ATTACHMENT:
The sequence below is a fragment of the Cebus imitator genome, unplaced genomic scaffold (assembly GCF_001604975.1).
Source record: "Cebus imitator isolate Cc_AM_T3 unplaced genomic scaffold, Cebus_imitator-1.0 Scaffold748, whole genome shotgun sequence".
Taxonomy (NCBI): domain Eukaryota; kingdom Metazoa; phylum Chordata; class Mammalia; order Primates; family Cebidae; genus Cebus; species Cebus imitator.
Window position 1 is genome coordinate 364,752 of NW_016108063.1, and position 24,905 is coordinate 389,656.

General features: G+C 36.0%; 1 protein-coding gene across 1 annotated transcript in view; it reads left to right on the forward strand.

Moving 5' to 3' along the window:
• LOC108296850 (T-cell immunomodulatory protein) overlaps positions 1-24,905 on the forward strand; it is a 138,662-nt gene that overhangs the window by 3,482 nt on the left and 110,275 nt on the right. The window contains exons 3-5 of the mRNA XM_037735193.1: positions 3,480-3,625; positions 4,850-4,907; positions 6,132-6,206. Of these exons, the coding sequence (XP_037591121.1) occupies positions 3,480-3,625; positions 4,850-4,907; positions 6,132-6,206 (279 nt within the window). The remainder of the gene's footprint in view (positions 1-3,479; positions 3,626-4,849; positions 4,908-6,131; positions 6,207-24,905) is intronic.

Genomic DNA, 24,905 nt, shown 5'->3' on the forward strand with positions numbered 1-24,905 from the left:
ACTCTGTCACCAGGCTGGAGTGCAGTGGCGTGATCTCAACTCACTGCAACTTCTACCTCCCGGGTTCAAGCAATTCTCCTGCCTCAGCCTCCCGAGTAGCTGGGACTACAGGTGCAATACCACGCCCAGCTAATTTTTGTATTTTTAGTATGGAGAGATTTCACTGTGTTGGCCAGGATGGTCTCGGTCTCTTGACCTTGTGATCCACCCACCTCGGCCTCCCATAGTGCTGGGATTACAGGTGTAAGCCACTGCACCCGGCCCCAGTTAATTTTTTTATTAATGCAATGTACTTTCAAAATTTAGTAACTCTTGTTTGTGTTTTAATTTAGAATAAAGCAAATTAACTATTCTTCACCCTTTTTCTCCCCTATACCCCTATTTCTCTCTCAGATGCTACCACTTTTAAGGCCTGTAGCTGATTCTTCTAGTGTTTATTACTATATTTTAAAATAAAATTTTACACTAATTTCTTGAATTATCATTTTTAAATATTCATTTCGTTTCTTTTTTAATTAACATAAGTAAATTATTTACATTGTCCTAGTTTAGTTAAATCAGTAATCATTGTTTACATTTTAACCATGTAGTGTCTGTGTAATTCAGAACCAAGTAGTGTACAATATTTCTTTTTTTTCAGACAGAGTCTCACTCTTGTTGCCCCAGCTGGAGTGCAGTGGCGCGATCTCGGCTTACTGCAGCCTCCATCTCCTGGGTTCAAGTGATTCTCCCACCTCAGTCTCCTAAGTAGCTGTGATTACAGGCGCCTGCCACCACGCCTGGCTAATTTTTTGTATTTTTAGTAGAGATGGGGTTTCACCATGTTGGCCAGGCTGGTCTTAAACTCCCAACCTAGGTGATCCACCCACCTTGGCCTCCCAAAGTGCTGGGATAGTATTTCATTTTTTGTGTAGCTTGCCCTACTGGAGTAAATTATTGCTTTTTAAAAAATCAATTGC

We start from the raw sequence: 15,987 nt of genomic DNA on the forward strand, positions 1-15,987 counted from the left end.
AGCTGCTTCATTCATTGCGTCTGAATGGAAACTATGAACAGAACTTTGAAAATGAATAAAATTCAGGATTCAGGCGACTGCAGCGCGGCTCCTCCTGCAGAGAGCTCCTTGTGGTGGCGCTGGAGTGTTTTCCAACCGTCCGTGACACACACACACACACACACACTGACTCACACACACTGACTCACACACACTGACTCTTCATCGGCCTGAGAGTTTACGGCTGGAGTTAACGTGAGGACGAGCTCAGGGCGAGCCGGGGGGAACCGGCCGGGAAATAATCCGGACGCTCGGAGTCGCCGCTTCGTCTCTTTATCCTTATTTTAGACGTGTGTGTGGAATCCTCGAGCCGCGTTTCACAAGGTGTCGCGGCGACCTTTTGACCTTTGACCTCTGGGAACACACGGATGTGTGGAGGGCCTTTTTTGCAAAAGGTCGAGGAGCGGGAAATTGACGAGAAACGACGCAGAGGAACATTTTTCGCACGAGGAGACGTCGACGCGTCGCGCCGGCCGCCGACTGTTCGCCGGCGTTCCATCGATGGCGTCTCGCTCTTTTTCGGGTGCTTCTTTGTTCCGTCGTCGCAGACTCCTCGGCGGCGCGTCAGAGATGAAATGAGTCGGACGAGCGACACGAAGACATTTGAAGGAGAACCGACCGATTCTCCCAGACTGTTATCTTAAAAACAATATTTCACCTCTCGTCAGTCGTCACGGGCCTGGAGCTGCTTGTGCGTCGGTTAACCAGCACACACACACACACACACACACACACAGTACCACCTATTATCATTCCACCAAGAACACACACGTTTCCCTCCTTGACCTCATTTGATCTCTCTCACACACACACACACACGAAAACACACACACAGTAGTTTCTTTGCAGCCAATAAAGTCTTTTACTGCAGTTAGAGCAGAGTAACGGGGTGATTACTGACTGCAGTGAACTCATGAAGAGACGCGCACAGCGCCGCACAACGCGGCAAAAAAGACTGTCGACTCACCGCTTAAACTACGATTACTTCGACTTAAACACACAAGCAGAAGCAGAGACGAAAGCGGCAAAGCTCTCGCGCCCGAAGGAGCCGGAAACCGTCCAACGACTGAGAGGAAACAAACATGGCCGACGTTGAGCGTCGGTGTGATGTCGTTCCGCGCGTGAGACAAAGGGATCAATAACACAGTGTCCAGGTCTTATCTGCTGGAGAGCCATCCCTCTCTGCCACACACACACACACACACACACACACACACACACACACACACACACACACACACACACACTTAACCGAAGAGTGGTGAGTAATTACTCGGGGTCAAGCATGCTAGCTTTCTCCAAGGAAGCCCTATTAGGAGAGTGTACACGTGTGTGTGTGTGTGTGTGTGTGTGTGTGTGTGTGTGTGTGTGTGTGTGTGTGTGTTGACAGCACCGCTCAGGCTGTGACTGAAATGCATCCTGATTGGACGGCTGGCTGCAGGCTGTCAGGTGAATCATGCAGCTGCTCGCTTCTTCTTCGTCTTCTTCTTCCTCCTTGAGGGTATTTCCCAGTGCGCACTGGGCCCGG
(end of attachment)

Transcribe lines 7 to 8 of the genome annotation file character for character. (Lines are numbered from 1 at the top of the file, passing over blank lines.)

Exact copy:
• LOC108296850 (T-cell immunomodulatory protein) overlaps positions 1-24,905 on the forward strand; it is a 138,662-nt gene that overhangs the window by 3,482 nt on the left and 110,275 nt on the right. The window contains exons 3-5 of the mRNA XM_037735193.1: positions 3,480-3,625; positions 4,850-4,907; positions 6,132-6,206. Of these exons, the coding sequence (XP_037591121.1) occupies positions 3,480-3,625; positions 4,850-4,907; positions 6,132-6,206 (279 nt within the window). The remainder of the gene's footprint in view (positions 1-3,479; positions 3,626-4,849; positions 4,908-6,131; positions 6,207-24,905) is intronic.

Genomic DNA, 24,905 nt, shown 5'->3' on the forward strand with positions numbered 1-24,905 from the left: